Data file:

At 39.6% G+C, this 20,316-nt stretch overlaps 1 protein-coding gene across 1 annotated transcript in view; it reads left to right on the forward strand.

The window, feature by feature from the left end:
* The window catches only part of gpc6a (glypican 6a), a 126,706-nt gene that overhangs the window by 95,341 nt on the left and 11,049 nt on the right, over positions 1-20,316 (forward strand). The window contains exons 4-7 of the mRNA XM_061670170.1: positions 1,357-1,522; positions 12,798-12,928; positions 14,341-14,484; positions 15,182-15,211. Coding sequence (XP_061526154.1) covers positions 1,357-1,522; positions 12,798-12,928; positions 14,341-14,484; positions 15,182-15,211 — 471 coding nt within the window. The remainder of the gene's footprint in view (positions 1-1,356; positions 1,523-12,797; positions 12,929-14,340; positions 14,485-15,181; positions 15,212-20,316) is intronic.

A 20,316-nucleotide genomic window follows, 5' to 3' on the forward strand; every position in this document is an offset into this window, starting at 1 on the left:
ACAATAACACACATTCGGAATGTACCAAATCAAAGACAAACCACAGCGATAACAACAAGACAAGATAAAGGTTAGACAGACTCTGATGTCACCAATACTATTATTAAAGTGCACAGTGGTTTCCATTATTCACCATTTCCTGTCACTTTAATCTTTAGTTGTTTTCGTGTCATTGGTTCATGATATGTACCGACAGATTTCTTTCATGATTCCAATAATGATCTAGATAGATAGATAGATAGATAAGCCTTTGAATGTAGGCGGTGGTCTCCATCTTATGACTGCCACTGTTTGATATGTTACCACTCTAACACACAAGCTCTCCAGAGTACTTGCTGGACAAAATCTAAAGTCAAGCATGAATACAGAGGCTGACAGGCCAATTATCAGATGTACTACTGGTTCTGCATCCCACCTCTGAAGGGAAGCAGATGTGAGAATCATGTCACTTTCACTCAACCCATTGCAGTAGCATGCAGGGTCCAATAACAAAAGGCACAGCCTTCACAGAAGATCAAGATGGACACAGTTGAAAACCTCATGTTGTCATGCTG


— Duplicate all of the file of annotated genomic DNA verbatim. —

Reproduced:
At 39.6% G+C, this 20,316-nt stretch overlaps 1 protein-coding gene across 1 annotated transcript in view; it reads left to right on the forward strand.

The window, feature by feature from the left end:
* The window catches only part of gpc6a (glypican 6a), a 126,706-nt gene that overhangs the window by 95,341 nt on the left and 11,049 nt on the right, over positions 1-20,316 (forward strand). The window contains exons 4-7 of the mRNA XM_061670170.1: positions 1,357-1,522; positions 12,798-12,928; positions 14,341-14,484; positions 15,182-15,211. Coding sequence (XP_061526154.1) covers positions 1,357-1,522; positions 12,798-12,928; positions 14,341-14,484; positions 15,182-15,211 — 471 coding nt within the window. The remainder of the gene's footprint in view (positions 1-1,356; positions 1,523-12,797; positions 12,929-14,340; positions 14,485-15,181; positions 15,212-20,316) is intronic.

A 20,316-nucleotide genomic window follows, 5' to 3' on the forward strand; every position in this document is an offset into this window, starting at 1 on the left:
ACAATAACACACATTCGGAATGTACCAAATCAAAGACAAACCACAGCGATAACAACAAGACAAGATAAAGGTTAGACAGACTCTGATGTCACCAATACTATTATTAAAGTGCACAGTGGTTTCCATTATTCACCATTTCCTGTCACTTTAATCTTTAGTTGTTTTCGTGTCATTGGTTCATGATATGTACCGACAGATTTCTTTCATGATTCCAATAATGATCTAGATAGATAGATAGATAGATAAGCCTTTGAATGTAGGCGGTGGTCTCCATCTTATGACTGCCACTGTTTGATATGTTACCACTCTAACACACAAGCTCTCCAGAGTACTTGCTGGACAAAATCTAAAGTCAAGCATGAATACAGAGGCTGACAGGCCAATTATCAGATGTACTACTGGTTCTGCATCCCACCTCTGAAGGGAAGCAGATGTGAGAATCATGTCACTTTCACTCAACCCATTGCAGTAGCATGCAGGGTCCAATAACAAAAGGCACAGCCTTCACAGAAGATCAAGATGGACACAGTTGAAAACCTCATGTTGTCATGCTG